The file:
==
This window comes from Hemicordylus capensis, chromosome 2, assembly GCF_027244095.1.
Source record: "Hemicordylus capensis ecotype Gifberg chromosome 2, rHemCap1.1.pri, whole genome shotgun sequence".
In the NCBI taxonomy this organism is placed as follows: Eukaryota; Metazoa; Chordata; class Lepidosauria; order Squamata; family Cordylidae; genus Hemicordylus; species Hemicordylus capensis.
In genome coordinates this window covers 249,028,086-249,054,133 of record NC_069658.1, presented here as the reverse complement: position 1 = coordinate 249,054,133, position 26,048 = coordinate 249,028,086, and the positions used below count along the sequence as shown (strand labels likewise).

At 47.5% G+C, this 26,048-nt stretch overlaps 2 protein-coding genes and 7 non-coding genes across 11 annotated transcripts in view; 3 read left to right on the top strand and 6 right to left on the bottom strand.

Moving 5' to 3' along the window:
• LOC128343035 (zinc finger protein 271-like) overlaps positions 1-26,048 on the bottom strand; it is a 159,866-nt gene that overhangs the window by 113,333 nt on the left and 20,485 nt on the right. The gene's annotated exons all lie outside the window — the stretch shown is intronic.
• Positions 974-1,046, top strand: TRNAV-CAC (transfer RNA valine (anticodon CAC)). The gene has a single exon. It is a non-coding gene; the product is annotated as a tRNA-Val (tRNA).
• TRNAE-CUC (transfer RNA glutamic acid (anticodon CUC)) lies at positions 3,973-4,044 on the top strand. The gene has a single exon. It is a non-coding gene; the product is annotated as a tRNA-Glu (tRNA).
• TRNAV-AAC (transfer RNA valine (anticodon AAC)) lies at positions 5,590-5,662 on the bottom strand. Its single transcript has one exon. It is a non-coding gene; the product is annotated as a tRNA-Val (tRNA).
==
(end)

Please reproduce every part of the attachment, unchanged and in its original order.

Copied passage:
This window comes from Hemicordylus capensis, chromosome 2, assembly GCF_027244095.1.
Source record: "Hemicordylus capensis ecotype Gifberg chromosome 2, rHemCap1.1.pri, whole genome shotgun sequence".
In the NCBI taxonomy this organism is placed as follows: Eukaryota; Metazoa; Chordata; class Lepidosauria; order Squamata; family Cordylidae; genus Hemicordylus; species Hemicordylus capensis.
In genome coordinates this window covers 249,028,086-249,054,133 of record NC_069658.1, presented here as the reverse complement: position 1 = coordinate 249,054,133, position 26,048 = coordinate 249,028,086, and the positions used below count along the sequence as shown (strand labels likewise).

At 47.5% G+C, this 26,048-nt stretch overlaps 2 protein-coding genes and 7 non-coding genes across 11 annotated transcripts in view; 3 read left to right on the top strand and 6 right to left on the bottom strand.

Moving 5' to 3' along the window:
• LOC128343035 (zinc finger protein 271-like) overlaps positions 1-26,048 on the bottom strand; it is a 159,866-nt gene that overhangs the window by 113,333 nt on the left and 20,485 nt on the right. The gene's annotated exons all lie outside the window — the stretch shown is intronic.
• Positions 974-1,046, top strand: TRNAV-CAC (transfer RNA valine (anticodon CAC)). The gene has a single exon. It is a non-coding gene; the product is annotated as a tRNA-Val (tRNA).
• TRNAE-CUC (transfer RNA glutamic acid (anticodon CUC)) lies at positions 3,973-4,044 on the top strand. The gene has a single exon. It is a non-coding gene; the product is annotated as a tRNA-Glu (tRNA).
• TRNAV-AAC (transfer RNA valine (anticodon AAC)) lies at positions 5,590-5,662 on the bottom strand. Its single transcript has one exon. It is a non-coding gene; the product is annotated as a tRNA-Val (tRNA).